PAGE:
For people with unscorable or subprime credit, it can be hard to get a car loan. One of the most common ways that Americans solve this problem is by getting a friend or family member to act as a co-signer on a car loan.
Before you agree to help, know that there are risks!
According to the Federal Trade Commission, a co-signer agrees to guarantee the debt if the borrower doesn’t pay. This may also include late fees or collections’ fees. Depending on the laws in your state, the lender can collect from you without first trying to collect from the borrower if payments are missed. Collections can mean that you could be sued for the debt or have your wages garnished. If the debt is overdue, it can be reported as part of your credit report.
Despite all of this, 71 percent of consumers establishing first-time credit with an auto loan depend on a co-borrower to get approved.
On top of that, for many Americans, money is the number one cause of stress. In an American Psychological Association study, 31 percent of adults with partners reported money as a huge source of relationship stress.
With that in mind, we have compiled these suggestions to help navigate the car loan co-signing waters with someone you care about, while still staying on speaking terms.
“I think ground rules from both parties should be laid out before signing the loan. Each party needs to know what each other expects from one another. If you’re the one signing, you need to make it very clear about the huge risk you’re taking and the equally huge favor you’re doing for them.”
— Laura Gonzalez, Marketing Manager at Audi Bellevue
“Co-signing a loan is like you taking out the loan yourself except that you won't be making payments as long as the original borrower keeps up their end of the bargain.
If they default on the loan, your credit takes the hit and you will be expected to pay the loan. It is important that they know they are expected to make every payment in full and on time. You are only co-signing to help them get a lower rate or help get them approved.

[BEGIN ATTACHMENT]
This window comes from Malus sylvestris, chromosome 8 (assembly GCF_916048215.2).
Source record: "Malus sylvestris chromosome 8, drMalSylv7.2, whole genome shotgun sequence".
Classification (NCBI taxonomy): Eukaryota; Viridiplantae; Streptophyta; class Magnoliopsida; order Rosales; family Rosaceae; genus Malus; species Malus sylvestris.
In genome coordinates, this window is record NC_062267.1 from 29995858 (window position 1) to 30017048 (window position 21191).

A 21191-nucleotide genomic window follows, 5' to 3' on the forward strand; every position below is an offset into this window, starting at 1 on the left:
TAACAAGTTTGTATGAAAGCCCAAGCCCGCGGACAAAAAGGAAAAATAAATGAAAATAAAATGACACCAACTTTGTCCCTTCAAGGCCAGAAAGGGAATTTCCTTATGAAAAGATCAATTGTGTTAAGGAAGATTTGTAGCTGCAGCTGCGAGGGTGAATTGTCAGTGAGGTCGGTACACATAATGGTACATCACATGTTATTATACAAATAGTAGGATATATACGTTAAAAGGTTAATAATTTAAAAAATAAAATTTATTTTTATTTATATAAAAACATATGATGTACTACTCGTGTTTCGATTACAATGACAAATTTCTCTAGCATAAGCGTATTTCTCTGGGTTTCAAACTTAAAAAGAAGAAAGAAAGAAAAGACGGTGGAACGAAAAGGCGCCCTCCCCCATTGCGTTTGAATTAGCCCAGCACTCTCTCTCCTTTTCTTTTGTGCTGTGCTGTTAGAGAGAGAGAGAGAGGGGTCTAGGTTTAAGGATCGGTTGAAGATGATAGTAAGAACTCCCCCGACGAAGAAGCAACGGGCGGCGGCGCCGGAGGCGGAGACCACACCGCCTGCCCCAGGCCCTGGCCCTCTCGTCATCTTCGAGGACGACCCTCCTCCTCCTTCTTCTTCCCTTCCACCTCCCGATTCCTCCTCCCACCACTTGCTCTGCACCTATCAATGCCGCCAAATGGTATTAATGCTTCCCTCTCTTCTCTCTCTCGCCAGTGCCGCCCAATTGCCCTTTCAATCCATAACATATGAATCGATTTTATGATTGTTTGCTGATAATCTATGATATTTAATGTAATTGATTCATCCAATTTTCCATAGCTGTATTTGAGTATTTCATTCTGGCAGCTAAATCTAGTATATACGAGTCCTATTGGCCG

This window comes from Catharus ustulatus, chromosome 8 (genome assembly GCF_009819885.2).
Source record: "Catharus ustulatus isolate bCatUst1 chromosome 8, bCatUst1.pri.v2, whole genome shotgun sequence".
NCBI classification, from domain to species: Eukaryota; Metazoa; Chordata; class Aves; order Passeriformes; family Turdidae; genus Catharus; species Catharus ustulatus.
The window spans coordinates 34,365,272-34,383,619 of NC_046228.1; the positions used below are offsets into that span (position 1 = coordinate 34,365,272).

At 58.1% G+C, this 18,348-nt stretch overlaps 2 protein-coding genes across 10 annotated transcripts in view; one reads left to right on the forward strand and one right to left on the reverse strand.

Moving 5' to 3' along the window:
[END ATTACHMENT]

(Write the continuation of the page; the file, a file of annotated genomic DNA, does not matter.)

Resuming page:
It's very important to know the terms of the loan you are co-signing. If the borrower cannot make payments, the loan company will go after you to fork up the money. Here's what you should know: total amount borrowed, interest rates, time frame to pay it off, monthly payments, defaulted fees, late fees, early repayment penalties (if any), cosigner insurance, cosigner release benefits, and if the loan can be transferred.
Knowing the terms of the loan can help you when speaking about the loan to your friend or family member. It also lets the borrower know that you know what's going on.”
— Marissa Sanders, Personal Finance Expert, Simple Money Mom
“Each party should have faith in and trust each other for this to go smoothly. If the trust is not there, it could end poorly for your relationship should things go wrong.
Communication is another key aspect of making this work. If it looks like they may not be able to make a full payment on time, they should feel comfortable telling you and you should encourage them to do so. Otherwise, you both will take a hit to your credit.”
“If you still decide to help a friend or family member, you should consider how they handle their money.
Although the loan is a contract already, you may want to write a contract between the two individuals about what happens if things aren't paid so there will be no misunderstandings.
Trust will be tested in this kind of situation, so beware of what you get yourself into. Talk about how things would impact your relationship. Remember most people don't talk about their money with others, but if you are going into something together you have a right to know. This discussion can save you some heartache in the future.”
— Damisha Ricks, Author, How to Move Out and Not be Broke!: Young Money Sense
“Make sure to keep lines of communication open regarding the loan. An occasional, "Hey, how's the loan repayment going?" can keep that line of communication open.
If there is any hardship, you want to make sure this person can come clean to you so that you aren't stuck in the dark.
Make sure to get duplicates of all loan transactions and/or login information so that you are up to date on the loan.
This way, the borrower knows you are well aware of the status and cannot lie about it.”
“If someone requires a co-signer for a car loan, it's likely based on their poor credit from failing to fulfill previous financial obligations. You have to consider the very real possibility you'll end up on the hook for this. Before agreeing to co-sign, ask yourself if you're willing to make the payments or accept the damage done to your credit score. Consider how damaging it would be to the personal relationship if it comes to that.”
— Morgan Taylor, CMO and Financial Advisor, LetMeBank
“It can be hard to say no sometimes, especially when it comes to family members or close friends. However, it’s okay to say no. You should be thinking carefully and logically about this decision. Ask yourself these questions:
Do they have a history of defaulting on loans?
Do they have a poor credit history?
Do I trust them enough with my credit history?
Saying no can prevent the relationship from going sour. They might be upset initially, but it will work out in the long run.”
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